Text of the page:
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January 23, 1931 - Image 6

Resource type:
Text
Publication:
The Michigan Daily, 1931-01-23

Disclaimer: Computer generated plain text may have errors. Read more about this.

PAVTP STX

THE MICHIGAN

D.A T I y
L-

FRTIDA.Y, JANUARY 23, 1931.

PAES.TII IHCA'. ) TNFIAY AURY2,13

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lverine a
IVE ITlYLFFTi VARSITY GOALIE
ST 0MG OPPOSITION'

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Conference

Win

LETTERMEN OF EASTERN COLLEGES
DENY OVER-EIPHASISOF FOOTBALL
Over-emphasis upon the most vard did report some dissatisfaction
popular colIegiate sport in America, with the proninence of the coaches'
thy football classic, which subject participation in the game, with the

MAT ACE HURT ICHIGNTLESREADY TO FACE
3P"aA KENE RKS

Winner of Series May Challenge
Wiscontsin's Position as
League Leader.
With its chances of making the
race for Conference hockey honors
a close one depending upon the out-
come of tonight's and tomorrow's
games, the Michigan puck team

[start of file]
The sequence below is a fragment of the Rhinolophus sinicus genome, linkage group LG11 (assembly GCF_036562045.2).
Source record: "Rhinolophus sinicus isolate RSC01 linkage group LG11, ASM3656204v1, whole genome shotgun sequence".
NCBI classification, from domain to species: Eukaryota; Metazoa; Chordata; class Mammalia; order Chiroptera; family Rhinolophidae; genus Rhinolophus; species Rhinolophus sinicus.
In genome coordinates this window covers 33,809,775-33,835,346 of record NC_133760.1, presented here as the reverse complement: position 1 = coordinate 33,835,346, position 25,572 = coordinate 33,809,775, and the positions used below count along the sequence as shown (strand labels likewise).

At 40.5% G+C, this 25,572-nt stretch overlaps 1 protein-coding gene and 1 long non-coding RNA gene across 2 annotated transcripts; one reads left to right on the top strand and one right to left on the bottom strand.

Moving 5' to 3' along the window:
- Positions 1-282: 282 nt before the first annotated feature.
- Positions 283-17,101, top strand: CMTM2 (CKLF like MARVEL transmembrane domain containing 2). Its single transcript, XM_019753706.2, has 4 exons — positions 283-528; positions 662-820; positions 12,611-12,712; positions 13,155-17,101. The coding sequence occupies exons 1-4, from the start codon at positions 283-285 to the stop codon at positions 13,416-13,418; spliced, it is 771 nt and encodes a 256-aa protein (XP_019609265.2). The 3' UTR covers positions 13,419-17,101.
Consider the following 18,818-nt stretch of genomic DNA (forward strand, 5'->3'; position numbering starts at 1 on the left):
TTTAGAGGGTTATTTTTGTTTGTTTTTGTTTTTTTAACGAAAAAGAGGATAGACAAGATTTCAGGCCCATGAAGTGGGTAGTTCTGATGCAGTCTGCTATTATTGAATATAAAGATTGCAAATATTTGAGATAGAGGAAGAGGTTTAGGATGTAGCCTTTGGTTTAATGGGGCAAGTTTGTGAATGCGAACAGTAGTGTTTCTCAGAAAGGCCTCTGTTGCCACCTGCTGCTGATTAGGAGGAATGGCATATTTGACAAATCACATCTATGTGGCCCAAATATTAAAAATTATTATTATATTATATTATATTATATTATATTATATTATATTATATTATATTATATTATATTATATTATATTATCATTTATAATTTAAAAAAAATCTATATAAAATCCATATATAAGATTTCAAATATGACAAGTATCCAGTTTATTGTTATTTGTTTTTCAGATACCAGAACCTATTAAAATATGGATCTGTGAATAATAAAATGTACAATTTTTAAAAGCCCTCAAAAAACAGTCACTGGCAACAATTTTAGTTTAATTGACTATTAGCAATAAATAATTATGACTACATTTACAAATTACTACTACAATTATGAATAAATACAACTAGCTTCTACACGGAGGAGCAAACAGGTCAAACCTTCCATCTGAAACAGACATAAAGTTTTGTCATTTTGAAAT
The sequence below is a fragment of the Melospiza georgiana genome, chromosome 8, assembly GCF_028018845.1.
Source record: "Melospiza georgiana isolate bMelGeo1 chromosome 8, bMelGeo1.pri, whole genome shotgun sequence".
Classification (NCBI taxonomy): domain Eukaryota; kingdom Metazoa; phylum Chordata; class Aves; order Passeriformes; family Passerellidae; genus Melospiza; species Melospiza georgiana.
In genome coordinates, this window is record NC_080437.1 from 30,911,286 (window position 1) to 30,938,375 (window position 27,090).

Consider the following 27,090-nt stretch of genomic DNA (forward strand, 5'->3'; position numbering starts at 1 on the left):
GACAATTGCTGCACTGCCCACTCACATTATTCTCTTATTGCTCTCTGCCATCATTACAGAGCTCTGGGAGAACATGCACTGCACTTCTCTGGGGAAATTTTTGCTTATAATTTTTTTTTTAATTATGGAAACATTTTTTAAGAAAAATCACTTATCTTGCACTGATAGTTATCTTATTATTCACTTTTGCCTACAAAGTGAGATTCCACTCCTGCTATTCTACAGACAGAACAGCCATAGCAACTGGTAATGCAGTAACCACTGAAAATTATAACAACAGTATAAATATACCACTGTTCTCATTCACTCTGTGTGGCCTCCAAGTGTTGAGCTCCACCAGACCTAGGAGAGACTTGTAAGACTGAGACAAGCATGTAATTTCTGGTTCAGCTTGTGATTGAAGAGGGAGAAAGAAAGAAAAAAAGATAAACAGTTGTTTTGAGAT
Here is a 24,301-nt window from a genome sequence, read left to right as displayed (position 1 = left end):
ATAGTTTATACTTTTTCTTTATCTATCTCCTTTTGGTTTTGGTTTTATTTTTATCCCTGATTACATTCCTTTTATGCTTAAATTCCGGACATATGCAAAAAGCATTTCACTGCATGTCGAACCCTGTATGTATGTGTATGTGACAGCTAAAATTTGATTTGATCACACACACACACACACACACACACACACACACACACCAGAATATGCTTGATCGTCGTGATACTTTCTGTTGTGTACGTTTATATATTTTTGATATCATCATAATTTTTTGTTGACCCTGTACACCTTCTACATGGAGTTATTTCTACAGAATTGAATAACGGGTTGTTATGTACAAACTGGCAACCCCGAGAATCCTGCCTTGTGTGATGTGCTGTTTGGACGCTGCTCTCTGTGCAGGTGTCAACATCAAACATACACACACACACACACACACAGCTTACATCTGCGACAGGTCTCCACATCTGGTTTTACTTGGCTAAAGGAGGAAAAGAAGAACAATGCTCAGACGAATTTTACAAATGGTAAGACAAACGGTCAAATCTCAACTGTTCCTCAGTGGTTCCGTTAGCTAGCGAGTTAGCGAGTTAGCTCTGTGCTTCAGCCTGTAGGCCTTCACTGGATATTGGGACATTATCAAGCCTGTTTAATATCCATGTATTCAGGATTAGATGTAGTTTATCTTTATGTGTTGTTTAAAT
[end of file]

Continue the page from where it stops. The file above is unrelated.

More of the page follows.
will invade Minneapolis tonight to
battle Minnesota, traditional rivals
of many years standing, who are
also depending upon the results
of the two Michigan battles to keep
them in the running for the title.
Both Seek Win.
Although neither of the sextets
has yet won a"Conference game,
both of them are-strong enough to
make the winner of these setoes al
dangerous opponent to the league
leading Wisconsin club, who al-
ready have three games chalked up
on the right side of the ledger.
Michigan has dropped two clashes
to the Badgers, while Minnesota
also lost to Coach "Spike" Carl-
son's team in the only game play-
ed as yet between the two clubs.
This series will mark the Wolver-
ine's last appearance on a Confer-
ference rink other than the Colise-
um this year, as all of the remain-
der of Michigan's games will be a
played in Ann Arbor with the ex-
ception of a single clash at East
Lansing against Michigan State
next Tuesday.
Nine men made the trip to Min-
neapolis and it appearsmore than
likely that the same combination
that has started for the Wolverines
all year will be on the ice again to-
night when the opening whistle
sounds. Stationed at the defense
posts in front of goalie Jack Tomp-